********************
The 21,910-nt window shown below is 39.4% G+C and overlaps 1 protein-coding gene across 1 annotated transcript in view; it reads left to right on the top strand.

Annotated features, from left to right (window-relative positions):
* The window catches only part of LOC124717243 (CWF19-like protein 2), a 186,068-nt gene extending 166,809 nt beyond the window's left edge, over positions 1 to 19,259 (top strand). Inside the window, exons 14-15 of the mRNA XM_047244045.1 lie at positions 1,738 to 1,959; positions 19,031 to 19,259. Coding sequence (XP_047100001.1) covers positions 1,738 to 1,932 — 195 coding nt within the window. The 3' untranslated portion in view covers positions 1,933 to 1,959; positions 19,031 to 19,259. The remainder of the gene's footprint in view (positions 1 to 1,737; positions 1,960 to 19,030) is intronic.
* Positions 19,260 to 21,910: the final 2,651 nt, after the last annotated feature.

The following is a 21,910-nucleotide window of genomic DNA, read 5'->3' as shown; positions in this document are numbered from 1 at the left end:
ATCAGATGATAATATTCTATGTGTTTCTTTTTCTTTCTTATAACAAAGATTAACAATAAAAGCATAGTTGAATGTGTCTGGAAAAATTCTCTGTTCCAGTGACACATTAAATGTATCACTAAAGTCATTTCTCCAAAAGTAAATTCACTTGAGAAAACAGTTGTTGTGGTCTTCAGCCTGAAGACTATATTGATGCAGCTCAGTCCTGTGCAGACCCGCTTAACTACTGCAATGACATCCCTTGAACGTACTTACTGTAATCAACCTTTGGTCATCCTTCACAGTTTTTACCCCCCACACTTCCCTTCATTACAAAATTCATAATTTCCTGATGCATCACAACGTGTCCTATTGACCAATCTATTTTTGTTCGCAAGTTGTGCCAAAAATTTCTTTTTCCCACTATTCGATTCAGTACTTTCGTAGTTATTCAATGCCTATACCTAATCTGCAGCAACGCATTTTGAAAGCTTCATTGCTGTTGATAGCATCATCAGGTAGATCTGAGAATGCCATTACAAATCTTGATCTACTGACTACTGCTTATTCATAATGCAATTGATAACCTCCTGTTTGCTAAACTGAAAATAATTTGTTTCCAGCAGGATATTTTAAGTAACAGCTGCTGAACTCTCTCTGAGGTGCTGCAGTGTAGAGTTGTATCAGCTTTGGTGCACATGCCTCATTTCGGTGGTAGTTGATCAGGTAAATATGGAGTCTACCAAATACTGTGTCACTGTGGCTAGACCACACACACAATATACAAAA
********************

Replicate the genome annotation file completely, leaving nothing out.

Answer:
The 21,910-nt window shown below is 39.4% G+C and overlaps 1 protein-coding gene across 1 annotated transcript in view; it reads left to right on the top strand.

Annotated features, from left to right (window-relative positions):
* The window catches only part of LOC124717243 (CWF19-like protein 2), a 186,068-nt gene extending 166,809 nt beyond the window's left edge, over positions 1 to 19,259 (top strand). Inside the window, exons 14-15 of the mRNA XM_047244045.1 lie at positions 1,738 to 1,959; positions 19,031 to 19,259. Coding sequence (XP_047100001.1) covers positions 1,738 to 1,932 — 195 coding nt within the window. The 3' untranslated portion in view covers positions 1,933 to 1,959; positions 19,031 to 19,259. The remainder of the gene's footprint in view (positions 1 to 1,737; positions 1,960 to 19,030) is intronic.
* Positions 19,260 to 21,910: the final 2,651 nt, after the last annotated feature.

The following is a 21,910-nucleotide window of genomic DNA, read 5'->3' as shown; positions in this document are numbered from 1 at the left end:
ATCAGATGATAATATTCTATGTGTTTCTTTTTCTTTCTTATAACAAAGATTAACAATAAAAGCATAGTTGAATGTGTCTGGAAAAATTCTCTGTTCCAGTGACACATTAAATGTATCACTAAAGTCATTTCTCCAAAAGTAAATTCACTTGAGAAAACAGTTGTTGTGGTCTTCAGCCTGAAGACTATATTGATGCAGCTCAGTCCTGTGCAGACCCGCTTAACTACTGCAATGACATCCCTTGAACGTACTTACTGTAATCAACCTTTGGTCATCCTTCACAGTTTTTACCCCCCACACTTCCCTTCATTACAAAATTCATAATTTCCTGATGCATCACAACGTGTCCTATTGACCAATCTATTTTTGTTCGCAAGTTGTGCCAAAAATTTCTTTTTCCCACTATTCGATTCAGTACTTTCGTAGTTATTCAATGCCTATACCTAATCTGCAGCAACGCATTTTGAAAGCTTCATTGCTGTTGATAGCATCATCAGGTAGATCTGAGAATGCCATTACAAATCTTGATCTACTGACTACTGCTTATTCATAATGCAATTGATAACCTCCTGTTTGCTAAACTGAAAATAATTTGTTTCCAGCAGGATATTTTAAGTAACAGCTGCTGAACTCTCTCTGAGGTGCTGCAGTGTAGAGTTGTATCAGCTTTGGTGCACATGCCTCATTTCGGTGGTAGTTGATCAGGTAAATATGGAGTCTACCAAATACTGTGTCACTGTGGCTAGACCACACACACAATATACAAAA